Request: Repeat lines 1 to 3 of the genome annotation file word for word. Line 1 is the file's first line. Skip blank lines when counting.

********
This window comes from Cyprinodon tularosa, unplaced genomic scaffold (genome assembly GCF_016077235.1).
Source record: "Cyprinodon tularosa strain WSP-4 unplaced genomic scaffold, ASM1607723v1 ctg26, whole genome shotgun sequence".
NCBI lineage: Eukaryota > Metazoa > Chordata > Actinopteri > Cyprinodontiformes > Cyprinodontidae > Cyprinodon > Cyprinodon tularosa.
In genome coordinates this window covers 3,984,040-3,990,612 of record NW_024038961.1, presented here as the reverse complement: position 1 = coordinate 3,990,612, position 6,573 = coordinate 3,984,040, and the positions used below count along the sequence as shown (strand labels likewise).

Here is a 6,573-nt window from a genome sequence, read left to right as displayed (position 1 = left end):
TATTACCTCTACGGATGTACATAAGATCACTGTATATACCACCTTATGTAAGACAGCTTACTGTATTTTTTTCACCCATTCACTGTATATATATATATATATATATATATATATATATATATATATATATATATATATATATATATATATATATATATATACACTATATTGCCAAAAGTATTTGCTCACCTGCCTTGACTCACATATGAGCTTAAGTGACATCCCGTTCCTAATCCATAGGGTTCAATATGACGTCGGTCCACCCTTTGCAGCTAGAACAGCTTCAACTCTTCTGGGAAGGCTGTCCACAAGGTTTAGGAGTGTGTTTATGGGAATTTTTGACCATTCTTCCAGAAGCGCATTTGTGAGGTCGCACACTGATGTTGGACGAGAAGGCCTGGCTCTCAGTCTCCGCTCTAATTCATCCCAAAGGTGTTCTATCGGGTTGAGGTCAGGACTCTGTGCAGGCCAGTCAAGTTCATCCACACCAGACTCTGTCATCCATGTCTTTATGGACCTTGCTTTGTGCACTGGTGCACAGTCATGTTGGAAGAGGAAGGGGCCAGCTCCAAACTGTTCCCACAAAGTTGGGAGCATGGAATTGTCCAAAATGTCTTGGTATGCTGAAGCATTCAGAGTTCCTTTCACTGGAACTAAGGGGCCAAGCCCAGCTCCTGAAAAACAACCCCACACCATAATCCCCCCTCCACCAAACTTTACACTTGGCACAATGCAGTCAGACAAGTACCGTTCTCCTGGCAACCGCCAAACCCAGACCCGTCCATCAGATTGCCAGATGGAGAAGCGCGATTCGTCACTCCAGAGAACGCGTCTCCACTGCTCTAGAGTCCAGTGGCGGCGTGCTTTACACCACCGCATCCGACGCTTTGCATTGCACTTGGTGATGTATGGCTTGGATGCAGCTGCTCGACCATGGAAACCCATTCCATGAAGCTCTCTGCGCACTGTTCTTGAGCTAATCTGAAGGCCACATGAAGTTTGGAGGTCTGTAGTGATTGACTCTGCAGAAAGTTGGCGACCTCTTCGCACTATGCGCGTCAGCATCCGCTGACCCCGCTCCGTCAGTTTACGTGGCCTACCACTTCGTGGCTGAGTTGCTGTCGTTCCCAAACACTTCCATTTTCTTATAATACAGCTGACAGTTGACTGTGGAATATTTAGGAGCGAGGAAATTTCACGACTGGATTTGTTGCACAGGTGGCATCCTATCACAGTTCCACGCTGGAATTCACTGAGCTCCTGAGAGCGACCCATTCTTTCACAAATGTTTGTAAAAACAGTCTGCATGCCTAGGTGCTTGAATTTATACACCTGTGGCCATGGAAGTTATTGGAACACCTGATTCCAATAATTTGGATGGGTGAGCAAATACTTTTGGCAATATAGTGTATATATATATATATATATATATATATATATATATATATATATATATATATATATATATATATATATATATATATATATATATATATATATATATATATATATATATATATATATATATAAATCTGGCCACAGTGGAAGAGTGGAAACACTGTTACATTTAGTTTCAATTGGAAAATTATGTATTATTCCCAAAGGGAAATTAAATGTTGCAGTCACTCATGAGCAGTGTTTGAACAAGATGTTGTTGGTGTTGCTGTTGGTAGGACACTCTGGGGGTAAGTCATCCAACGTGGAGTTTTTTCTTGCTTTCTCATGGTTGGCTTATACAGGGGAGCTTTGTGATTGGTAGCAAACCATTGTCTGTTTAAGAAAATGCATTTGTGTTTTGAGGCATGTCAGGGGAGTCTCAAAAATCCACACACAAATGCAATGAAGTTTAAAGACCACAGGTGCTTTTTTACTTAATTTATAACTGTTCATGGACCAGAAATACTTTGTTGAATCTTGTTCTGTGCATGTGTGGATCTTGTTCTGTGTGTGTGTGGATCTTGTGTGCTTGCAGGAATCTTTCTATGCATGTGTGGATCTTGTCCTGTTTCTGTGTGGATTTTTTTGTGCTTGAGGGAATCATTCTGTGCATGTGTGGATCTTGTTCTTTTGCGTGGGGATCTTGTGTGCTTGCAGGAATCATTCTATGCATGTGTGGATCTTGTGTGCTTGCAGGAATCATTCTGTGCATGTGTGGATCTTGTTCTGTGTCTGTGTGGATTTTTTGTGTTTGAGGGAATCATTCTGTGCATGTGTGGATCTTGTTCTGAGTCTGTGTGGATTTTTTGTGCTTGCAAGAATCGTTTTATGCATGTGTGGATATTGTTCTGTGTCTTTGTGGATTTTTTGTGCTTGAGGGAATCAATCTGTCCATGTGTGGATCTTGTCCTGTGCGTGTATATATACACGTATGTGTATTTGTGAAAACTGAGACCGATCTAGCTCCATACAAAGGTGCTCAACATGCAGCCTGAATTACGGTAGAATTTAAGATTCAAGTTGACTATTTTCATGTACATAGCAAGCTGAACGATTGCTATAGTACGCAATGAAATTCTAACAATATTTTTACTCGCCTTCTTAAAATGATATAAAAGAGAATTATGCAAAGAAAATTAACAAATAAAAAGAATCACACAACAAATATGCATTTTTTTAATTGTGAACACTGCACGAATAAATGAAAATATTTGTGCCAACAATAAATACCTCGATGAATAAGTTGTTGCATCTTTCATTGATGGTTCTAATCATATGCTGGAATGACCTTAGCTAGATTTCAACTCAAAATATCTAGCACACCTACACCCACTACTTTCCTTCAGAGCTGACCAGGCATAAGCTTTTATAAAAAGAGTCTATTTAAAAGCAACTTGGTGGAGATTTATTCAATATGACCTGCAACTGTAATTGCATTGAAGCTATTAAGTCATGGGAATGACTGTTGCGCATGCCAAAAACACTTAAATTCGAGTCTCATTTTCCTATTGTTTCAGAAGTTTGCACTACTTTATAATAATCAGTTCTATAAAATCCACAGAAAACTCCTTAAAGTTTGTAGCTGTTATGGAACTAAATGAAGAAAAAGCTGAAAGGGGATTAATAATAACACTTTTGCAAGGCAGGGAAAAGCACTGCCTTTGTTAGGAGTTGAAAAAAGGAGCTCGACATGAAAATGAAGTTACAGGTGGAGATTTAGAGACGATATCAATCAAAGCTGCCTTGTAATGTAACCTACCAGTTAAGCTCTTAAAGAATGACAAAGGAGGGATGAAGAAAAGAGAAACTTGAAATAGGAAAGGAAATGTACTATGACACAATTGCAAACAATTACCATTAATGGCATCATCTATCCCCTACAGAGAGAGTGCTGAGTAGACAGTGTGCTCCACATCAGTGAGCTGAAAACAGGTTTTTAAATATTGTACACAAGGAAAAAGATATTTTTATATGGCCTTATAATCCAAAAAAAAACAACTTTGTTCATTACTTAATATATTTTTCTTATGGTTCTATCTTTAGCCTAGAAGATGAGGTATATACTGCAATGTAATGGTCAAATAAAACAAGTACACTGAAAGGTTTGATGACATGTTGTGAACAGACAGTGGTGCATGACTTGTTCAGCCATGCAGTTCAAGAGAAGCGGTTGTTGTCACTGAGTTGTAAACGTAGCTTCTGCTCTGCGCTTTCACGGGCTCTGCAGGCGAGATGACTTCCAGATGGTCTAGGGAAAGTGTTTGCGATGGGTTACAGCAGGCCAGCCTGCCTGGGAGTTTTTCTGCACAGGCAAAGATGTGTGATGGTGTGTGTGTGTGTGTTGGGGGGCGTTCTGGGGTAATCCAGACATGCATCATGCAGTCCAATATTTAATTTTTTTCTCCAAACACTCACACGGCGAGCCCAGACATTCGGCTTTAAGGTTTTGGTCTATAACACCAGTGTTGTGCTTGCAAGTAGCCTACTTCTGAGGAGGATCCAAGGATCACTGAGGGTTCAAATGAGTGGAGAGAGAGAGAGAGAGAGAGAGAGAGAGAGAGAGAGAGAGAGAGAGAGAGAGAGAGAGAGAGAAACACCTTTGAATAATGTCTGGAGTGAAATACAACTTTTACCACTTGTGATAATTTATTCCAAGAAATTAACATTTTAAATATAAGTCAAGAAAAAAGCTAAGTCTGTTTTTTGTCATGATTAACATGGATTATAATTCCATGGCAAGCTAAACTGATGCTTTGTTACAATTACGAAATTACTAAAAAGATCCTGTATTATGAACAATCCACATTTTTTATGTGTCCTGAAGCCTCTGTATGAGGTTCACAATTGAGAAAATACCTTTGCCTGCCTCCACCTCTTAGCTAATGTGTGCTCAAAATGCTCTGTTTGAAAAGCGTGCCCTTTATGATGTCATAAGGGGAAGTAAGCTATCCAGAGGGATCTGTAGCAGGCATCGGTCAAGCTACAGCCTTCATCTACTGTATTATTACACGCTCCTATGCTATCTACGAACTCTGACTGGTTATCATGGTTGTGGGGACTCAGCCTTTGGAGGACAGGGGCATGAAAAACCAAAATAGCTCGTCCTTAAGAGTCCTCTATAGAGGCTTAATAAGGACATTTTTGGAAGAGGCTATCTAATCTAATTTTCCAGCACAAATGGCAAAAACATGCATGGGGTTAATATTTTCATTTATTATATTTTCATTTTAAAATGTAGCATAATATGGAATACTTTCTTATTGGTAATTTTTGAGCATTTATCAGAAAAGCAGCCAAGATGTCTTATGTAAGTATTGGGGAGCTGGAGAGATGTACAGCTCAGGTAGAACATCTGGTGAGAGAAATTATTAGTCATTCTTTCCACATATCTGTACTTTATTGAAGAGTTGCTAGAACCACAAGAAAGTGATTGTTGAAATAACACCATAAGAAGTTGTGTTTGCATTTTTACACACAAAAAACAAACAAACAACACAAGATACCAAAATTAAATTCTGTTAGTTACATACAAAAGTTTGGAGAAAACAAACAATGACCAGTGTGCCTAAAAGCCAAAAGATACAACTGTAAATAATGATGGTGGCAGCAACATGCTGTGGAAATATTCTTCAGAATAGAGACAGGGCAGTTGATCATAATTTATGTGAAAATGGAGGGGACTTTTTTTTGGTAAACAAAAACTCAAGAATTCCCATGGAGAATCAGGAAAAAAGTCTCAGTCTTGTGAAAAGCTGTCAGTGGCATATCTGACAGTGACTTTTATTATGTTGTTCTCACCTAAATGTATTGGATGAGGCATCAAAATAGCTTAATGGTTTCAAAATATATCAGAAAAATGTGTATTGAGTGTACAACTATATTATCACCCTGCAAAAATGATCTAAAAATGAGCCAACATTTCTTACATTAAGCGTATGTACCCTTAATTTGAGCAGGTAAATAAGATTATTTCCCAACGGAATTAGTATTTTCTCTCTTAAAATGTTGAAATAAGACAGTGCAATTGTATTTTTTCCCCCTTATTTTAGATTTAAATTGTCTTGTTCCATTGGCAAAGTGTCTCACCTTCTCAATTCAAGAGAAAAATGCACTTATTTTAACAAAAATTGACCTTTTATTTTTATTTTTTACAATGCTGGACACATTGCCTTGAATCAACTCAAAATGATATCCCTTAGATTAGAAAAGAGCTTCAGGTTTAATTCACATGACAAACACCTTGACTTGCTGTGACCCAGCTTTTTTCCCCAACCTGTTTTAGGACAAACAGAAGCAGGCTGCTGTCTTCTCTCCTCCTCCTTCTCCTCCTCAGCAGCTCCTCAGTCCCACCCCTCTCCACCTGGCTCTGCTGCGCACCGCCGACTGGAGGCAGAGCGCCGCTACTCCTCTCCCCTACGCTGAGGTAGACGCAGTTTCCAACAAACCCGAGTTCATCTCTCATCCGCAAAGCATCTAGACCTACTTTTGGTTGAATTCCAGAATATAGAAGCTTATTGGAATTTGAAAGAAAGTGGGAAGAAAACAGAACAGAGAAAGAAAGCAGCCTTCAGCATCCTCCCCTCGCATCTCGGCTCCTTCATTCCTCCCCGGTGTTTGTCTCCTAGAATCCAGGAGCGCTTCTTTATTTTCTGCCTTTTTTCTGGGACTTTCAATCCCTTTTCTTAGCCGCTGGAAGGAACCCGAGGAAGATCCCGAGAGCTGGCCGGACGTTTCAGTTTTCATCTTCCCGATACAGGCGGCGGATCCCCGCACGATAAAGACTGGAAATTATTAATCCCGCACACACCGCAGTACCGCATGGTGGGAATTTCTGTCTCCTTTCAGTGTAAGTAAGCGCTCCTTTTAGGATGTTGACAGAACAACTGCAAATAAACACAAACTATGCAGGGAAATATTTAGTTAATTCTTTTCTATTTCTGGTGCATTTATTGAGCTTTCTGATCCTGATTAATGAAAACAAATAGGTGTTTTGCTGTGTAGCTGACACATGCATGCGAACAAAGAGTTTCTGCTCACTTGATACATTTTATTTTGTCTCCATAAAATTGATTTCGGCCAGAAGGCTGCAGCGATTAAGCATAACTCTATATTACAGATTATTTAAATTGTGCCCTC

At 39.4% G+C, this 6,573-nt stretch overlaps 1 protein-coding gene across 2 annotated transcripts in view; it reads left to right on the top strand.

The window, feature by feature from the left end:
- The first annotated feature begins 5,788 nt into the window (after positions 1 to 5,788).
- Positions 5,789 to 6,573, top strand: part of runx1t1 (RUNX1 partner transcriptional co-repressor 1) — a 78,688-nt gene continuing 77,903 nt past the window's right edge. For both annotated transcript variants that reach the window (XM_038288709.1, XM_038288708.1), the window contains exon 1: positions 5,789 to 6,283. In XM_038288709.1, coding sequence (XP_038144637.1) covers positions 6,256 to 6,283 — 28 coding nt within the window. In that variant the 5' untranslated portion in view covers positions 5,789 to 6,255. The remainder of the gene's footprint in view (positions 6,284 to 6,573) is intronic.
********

This window comes from Cyprinodon tularosa, unplaced genomic scaffold (genome assembly GCF_016077235.1).
Source record: "Cyprinodon tularosa strain WSP-4 unplaced genomic scaffold, ASM1607723v1 ctg26, whole genome shotgun sequence".
NCBI lineage: Eukaryota > Metazoa > Chordata > Actinopteri > Cyprinodontiformes > Cyprinodontidae > Cyprinodon > Cyprinodon tularosa.